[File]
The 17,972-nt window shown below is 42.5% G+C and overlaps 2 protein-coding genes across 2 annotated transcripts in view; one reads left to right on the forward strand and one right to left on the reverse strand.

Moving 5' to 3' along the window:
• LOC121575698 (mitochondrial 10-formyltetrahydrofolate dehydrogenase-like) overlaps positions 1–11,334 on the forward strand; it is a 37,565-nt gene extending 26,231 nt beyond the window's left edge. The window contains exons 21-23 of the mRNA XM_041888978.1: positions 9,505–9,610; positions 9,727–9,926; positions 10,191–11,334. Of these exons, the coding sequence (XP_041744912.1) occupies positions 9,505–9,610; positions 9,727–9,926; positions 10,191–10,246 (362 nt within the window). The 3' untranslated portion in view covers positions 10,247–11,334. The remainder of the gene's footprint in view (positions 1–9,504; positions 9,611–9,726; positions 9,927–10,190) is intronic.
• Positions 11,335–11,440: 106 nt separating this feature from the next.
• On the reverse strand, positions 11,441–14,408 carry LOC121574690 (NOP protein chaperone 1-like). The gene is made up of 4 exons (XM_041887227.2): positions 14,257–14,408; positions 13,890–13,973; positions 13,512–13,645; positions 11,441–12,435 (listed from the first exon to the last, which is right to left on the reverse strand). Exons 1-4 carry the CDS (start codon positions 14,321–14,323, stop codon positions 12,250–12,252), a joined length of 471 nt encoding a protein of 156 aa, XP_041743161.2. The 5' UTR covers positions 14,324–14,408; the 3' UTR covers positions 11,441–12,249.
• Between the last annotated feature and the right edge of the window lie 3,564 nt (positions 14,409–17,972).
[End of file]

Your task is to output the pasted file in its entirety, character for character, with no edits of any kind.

The 17,972-nt window shown below is 42.5% G+C and overlaps 2 protein-coding genes across 2 annotated transcripts in view; one reads left to right on the forward strand and one right to left on the reverse strand.

Moving 5' to 3' along the window:
• LOC121575698 (mitochondrial 10-formyltetrahydrofolate dehydrogenase-like) overlaps positions 1–11,334 on the forward strand; it is a 37,565-nt gene extending 26,231 nt beyond the window's left edge. The window contains exons 21-23 of the mRNA XM_041888978.1: positions 9,505–9,610; positions 9,727–9,926; positions 10,191–11,334. Of these exons, the coding sequence (XP_041744912.1) occupies positions 9,505–9,610; positions 9,727–9,926; positions 10,191–10,246 (362 nt within the window). The 3' untranslated portion in view covers positions 10,247–11,334. The remainder of the gene's footprint in view (positions 1–9,504; positions 9,611–9,726; positions 9,927–10,190) is intronic.
• Positions 11,335–11,440: 106 nt separating this feature from the next.
• On the reverse strand, positions 11,441–14,408 carry LOC121574690 (NOP protein chaperone 1-like). The gene is made up of 4 exons (XM_041887227.2): positions 14,257–14,408; positions 13,890–13,973; positions 13,512–13,645; positions 11,441–12,435 (listed from the first exon to the last, which is right to left on the reverse strand). Exons 1-4 carry the CDS (start codon positions 14,321–14,323, stop codon positions 12,250–12,252), a joined length of 471 nt encoding a protein of 156 aa, XP_041743161.2. The 5' UTR covers positions 14,324–14,408; the 3' UTR covers positions 11,441–12,249.
• Between the last annotated feature and the right edge of the window lie 3,564 nt (positions 14,409–17,972).